Friday, August 24, 2012

Photo Friday: In Search of Friendship

...Which is the quasi-poetic title of this extremely old picture. I was going through my old photography, and I came across this little gem from 2004, taken in one of my hometown's parks. This was used with my old HP Photosmart 315, which is the size of a brick and had zero zoom or camera functions. It's not going to win me a Pulitzer anytime soon, but I still enjoy the photo's simplicity (and the pleasant reminder of where I grew up).

Wednesday, August 22, 2012

Ribbon and Pendant (Scrunchie) Headband

I made a scrunchie headband in honor of my amazing grandma-in-law. I decided I wanted to try another one (this time without any connotation).

So, I got out my: blue ribbon (which I still had some left over from my wedding, even after doing crafts like the bangle), my rotary cutter, a scrunchie, and my fabric measuring tape. I bought a flat pendant as well, just to up the ante.

Like the first project, I measured my head and cut about an inch more of ribbon than my circumference. I then pinned each side over. I placed the flat pendant on the ribbon to see just how much I should fold over. Then I -- very carefully -- ironed the ribbon into place. Lesson learned: do not use pins with plastic heads. Twice I had to peel a flattened pin from the iron.

Sewing the hem was difficult, to say the least. This ribbon was more cloth-like than the purple ribbon. It wanted to unfold in ways that are illegal in some countries. The hem sewing was a very, very slow process.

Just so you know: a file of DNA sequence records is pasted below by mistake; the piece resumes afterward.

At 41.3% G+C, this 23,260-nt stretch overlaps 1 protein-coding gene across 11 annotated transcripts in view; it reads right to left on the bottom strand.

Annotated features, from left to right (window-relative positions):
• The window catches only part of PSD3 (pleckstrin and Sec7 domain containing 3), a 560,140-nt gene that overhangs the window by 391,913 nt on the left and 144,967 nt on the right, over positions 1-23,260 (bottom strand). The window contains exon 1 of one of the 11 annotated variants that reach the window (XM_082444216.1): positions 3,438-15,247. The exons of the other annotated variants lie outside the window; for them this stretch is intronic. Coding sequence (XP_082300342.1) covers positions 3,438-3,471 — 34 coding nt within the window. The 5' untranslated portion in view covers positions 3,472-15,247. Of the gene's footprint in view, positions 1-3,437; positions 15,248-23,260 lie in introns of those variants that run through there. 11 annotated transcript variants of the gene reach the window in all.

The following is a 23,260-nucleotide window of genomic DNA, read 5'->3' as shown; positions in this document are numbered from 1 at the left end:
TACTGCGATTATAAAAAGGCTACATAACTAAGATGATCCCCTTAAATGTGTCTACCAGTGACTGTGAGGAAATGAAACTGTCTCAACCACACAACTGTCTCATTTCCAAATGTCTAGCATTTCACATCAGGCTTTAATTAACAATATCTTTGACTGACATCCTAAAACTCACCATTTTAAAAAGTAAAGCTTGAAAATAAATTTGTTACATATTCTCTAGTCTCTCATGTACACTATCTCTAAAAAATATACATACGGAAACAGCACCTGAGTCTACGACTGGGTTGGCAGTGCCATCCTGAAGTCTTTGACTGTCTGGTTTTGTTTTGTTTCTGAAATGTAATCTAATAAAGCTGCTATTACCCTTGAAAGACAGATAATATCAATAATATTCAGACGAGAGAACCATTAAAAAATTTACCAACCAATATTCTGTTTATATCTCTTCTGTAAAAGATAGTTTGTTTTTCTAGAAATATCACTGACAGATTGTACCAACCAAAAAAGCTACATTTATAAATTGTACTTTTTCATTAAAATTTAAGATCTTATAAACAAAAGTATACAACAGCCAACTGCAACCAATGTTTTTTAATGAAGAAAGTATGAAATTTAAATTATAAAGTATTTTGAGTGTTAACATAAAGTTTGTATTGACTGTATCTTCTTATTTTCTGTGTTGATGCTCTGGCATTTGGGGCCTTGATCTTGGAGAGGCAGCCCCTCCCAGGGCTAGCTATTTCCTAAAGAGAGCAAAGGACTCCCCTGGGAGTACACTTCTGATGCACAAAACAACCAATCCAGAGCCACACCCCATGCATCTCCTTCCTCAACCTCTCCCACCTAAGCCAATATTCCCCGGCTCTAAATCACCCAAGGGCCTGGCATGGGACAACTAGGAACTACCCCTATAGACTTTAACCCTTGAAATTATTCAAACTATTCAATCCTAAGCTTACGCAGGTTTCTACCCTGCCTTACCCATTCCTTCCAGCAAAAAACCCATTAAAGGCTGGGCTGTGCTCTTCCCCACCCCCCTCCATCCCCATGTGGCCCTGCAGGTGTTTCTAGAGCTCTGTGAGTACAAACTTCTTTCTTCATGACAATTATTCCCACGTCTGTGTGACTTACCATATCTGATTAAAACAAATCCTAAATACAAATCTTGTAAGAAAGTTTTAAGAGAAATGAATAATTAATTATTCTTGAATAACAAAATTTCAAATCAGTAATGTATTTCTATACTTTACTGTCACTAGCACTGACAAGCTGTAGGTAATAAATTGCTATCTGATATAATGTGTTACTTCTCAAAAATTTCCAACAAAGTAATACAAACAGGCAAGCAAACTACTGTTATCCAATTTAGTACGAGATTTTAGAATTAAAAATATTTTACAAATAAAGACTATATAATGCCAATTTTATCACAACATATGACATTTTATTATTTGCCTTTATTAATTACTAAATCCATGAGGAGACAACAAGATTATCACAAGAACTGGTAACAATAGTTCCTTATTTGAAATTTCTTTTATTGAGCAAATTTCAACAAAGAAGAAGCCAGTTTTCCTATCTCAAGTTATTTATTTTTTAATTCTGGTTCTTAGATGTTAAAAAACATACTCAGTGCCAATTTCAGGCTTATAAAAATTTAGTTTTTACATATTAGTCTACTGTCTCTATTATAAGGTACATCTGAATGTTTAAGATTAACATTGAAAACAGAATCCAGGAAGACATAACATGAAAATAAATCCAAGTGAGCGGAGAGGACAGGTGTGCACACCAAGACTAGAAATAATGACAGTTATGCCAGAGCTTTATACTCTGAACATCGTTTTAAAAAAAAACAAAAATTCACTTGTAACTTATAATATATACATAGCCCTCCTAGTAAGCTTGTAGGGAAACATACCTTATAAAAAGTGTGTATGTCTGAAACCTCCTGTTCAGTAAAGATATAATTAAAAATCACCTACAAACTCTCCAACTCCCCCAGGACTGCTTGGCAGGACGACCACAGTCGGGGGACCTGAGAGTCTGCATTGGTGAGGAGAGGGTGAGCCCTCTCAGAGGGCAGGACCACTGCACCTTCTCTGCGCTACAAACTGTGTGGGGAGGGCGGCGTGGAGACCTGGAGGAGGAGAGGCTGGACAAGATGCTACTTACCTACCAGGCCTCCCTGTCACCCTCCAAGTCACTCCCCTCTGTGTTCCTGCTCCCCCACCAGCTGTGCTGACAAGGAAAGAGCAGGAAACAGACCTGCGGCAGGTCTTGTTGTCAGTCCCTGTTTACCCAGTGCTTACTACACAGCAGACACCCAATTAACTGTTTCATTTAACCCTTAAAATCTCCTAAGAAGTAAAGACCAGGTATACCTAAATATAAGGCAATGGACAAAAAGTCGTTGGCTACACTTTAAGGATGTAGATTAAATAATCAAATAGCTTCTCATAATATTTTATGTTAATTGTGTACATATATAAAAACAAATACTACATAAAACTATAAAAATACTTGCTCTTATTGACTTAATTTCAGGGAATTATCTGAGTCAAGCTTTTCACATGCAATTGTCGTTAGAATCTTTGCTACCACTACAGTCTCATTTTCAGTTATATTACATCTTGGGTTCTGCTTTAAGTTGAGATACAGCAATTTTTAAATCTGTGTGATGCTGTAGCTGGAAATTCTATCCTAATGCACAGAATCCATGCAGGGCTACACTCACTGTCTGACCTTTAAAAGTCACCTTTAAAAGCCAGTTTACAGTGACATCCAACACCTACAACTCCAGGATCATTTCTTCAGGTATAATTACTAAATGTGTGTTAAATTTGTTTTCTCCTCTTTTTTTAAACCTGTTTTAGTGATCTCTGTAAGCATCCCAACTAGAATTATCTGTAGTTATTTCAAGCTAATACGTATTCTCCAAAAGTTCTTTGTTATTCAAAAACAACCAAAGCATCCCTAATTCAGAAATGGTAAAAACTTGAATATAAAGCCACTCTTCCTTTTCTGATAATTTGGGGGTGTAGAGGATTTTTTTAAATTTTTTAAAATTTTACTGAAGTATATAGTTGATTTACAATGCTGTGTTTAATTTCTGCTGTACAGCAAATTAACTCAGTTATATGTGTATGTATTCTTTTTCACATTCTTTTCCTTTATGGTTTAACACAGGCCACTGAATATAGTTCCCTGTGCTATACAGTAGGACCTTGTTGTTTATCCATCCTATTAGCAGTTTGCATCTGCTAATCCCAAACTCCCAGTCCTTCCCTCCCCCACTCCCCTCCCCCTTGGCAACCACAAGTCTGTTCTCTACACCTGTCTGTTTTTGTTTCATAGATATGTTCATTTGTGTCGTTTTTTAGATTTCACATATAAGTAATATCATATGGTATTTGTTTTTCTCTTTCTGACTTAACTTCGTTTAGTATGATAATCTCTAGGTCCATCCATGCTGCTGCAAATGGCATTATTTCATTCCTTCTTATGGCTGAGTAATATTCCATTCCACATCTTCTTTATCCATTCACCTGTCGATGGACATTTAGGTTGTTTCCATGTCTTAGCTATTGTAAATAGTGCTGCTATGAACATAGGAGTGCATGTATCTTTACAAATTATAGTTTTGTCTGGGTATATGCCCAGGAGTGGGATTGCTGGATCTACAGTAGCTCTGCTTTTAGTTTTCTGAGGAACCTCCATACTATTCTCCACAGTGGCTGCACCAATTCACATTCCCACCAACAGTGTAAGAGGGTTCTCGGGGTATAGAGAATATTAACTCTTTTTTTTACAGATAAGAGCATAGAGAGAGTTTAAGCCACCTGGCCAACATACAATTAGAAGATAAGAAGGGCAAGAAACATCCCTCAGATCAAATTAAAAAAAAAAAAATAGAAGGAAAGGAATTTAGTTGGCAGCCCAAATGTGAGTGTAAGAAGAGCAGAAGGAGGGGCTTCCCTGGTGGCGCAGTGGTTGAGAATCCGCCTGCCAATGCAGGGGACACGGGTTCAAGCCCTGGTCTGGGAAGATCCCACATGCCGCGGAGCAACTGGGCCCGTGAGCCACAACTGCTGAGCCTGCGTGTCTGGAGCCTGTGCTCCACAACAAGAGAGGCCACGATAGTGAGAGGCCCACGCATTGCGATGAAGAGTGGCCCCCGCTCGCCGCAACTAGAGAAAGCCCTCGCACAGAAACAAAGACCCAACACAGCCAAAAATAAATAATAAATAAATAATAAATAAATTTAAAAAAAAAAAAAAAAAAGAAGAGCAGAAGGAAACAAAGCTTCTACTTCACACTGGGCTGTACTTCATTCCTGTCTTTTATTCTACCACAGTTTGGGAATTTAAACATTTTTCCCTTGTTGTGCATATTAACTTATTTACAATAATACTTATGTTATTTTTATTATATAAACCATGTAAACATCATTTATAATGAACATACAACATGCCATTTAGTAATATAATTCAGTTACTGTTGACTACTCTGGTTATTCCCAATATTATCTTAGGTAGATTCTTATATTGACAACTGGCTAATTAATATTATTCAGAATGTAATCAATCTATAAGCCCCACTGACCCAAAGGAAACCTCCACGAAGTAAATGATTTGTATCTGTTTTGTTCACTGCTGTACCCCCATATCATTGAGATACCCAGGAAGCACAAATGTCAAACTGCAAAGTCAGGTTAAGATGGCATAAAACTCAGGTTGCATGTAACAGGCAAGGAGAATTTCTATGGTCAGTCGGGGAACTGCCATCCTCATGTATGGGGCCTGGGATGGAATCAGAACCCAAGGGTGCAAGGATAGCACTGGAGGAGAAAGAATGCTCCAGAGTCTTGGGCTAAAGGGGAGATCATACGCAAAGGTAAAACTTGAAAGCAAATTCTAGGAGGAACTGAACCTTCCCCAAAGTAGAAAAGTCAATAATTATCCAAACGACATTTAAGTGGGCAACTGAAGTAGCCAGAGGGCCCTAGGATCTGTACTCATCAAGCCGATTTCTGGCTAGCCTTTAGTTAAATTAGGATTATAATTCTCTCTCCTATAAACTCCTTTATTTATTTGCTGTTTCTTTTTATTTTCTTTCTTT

Like with the previous headband, I folded one end over the scrunchie and sewed it into place. I then pinned the other side and (very carefully) tried it on, adjusting it until it fit right, and sewed the other side into place. Remember that everything should be flat and the folds should be facing the same way.

After I was done, I sewed on my pendant. I decided I wanted it on the lower left side of my head -- but only after putting on the headband and moving the pendant around my headband like I was trying to heal a headache with crystals.

After sewing the top portion into place, I sewed a few loops onto the bottom, just enough to keep the pendant from moving around.

I really like the grown-up-Matilda vibe this headband gives me (even though her ribbon is red). I don't know anyone who can tie a ribbon in their hair and have it stay in place (unless they're in the Trunchbull's tree and the wind blows it into a branch), so this is a great alternative.

Sunday, August 19, 2012

"Save the Date" Mod Podge Pots

I had promised myself I wouldn't touch my extra wedding stuff ever again. I mean, I had a mini meltdown over cutting up RSVP cards. But, given that I had stacks and stacks of old Save the Dates, I felt I was in the clear.

For this, I needed: Mod Podge, paintbrush, a flower pot, and enough Save the Dates/Registry Business Cards to choke a termite.

I first cut and tore as many Save the Dates/Registry Business Cards as I felt was necessary. Some cuts were random; others were more intentional (like cutting out the border on our Save the Dates, which I was saving for the top border of the pot). It was all about what designs I'd like to see on the pot (like the swirls from the business cards, or my husband's and my name).

And then -- I Mod-Podged! Using Mod Podge is incredibly simple. Remember those years in grade school when your teacher yelled at you for using too much glue on your projects? Mod Podge is the universe's apology. Paint a layer of the glue on a section of the pot, place the pieces down, and paint over the pieces of a layer or two of this wonderful decoupage glue.